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I was driving into Ottawa for an assignment, listening to the news on the radio when a message came in for me from the newsroom.

"Alex, can you go check out the flood zones? There's one close by in Gatineau."

It has been an exceptionally rainy month of April so far in the national capital region. When you combine it with all of the melting snow, the Ottawa River is reaching levels that local residents say they haven't seen in decades.

And while I know that individual weather events can vary, there's no denying that these sorts of events are becoming more frequent because of our changing climate.

"Depending on where you are along the Ottawa River... some levels have not been seen in the previous 40 years. But in other areas, it's in the previous 15," Manon Lalonde, an executive engineer with the Ottawa River Regulation Secretariat, was saying in an interview with CBC Radio's Hallie Cotnam.

There were areas flooded just a few kilometres from Parliament Hill on the Quebec side of the river. That includes areas just west of Gatineau, in the Pontiac region as well as on the east in municipalities that are further away such as Saint-André-Avellin and Rigaud in Quebec.

As of Friday morning, Rigaud, a municipality about 45 minutes west of Montreal, had declared a state of emergency with flooding that was affecting over 300 homes.

A bit closer to Ottawa, I decided to head out to Boulevard Hurtubise, on the east side of Gatineau. I heard on the radio newscasts that city crews were springing into action and starting a voluntary evacuation of the area.

Locally, Radio-Canada was reporting that about 80 homes were affected. The city set up a shelter at a local community centre.

City officials also told Radio-Canada that about 30 homes had water damage and at least four households needed to be relocated and offered assistance by the Red Cross.

Getting on site to capture images was trickier than expected. Many of the roads leading to Boulevard Hurtubise were also flooded, and I drive a small car.

It also quickly dawned on me that I was not prepared for a flood zone, as I did not even have rain boots with me when I left for the other assignment that morning. After trying my luck in the deepest waters this little car had ever been in, I did manage to reach the site where the city had set-up a Société de Transport de l'Outaouais (the local transit agency) bus to transport evacuees.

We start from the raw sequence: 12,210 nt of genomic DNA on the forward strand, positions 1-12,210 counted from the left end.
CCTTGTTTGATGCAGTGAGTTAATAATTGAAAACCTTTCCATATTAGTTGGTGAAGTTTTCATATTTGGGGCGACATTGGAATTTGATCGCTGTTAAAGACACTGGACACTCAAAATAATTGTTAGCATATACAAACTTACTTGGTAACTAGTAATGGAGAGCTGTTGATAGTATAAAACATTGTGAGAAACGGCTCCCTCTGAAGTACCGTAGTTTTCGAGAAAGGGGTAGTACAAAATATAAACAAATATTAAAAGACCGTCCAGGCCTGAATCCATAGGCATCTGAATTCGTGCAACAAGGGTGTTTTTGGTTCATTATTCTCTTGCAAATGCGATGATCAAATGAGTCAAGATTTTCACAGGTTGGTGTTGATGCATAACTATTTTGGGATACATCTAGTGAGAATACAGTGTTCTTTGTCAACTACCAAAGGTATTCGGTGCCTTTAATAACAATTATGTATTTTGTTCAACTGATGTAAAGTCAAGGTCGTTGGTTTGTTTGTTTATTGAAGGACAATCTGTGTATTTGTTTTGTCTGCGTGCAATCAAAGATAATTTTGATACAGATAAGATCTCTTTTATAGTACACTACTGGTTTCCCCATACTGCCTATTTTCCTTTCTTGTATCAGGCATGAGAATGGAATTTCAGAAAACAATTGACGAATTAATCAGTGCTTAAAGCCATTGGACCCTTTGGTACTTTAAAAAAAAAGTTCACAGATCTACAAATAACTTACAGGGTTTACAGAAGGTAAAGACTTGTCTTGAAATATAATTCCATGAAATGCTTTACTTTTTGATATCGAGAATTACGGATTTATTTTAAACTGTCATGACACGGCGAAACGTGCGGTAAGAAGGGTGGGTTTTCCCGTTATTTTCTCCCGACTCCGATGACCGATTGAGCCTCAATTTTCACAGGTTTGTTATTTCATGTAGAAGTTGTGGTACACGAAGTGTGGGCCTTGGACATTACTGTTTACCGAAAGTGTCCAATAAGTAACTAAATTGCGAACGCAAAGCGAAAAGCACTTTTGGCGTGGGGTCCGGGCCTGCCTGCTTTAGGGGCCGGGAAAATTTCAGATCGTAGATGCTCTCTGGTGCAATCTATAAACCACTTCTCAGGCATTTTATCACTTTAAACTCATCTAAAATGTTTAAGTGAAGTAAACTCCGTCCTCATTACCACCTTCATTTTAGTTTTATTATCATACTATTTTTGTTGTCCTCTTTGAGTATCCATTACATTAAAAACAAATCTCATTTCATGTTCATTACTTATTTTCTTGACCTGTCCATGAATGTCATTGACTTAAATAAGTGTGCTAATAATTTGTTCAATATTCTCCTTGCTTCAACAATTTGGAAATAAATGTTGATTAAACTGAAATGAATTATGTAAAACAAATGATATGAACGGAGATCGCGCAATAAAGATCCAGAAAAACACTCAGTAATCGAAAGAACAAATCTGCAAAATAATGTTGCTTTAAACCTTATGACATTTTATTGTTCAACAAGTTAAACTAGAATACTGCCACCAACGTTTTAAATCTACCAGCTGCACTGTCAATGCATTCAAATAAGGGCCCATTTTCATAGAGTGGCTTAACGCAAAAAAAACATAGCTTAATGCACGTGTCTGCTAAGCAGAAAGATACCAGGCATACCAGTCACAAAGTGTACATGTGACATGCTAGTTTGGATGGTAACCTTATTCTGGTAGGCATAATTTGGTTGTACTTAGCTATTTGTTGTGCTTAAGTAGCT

This SUV did not have too many problems driving up the street from Boulevard Hurtubise, seen at the back of the picture. I was not as confident for my car, however, until I witnessed another small car cross successfully. Photo by Alex Tétreault

From there, the road along the river was closed. The Gatineau fire department crews were going in with pick-up trucks to assist citizens that needed help and city crews were bringing in sandbags. I was able to walk a few hundred metres to the first area where the road was submerged, but being bootless and unprepared, I had to retreat.

This is as far as this ill-equipped photojournalist made it on foot before having to head back to the temporary command station set-up by the City of Gatineau. Photo by Alex Tétreault

That's when I ran into the fire crew from a local station, "Caserne #4 Jean-Claude-Charbonneau." They introduced me to their chief, of operations, Gilles Vekeman.

I asked them if I could tag along on their next patrol of ground zero, promising not to interfere with their work. The chief agreed, and off I went with firefighters Éric Séguin and Marc-Antoine Poissant in a much more capable truck than my compact car. They were on a mission to help a local resident who was unable to make it back home on his own.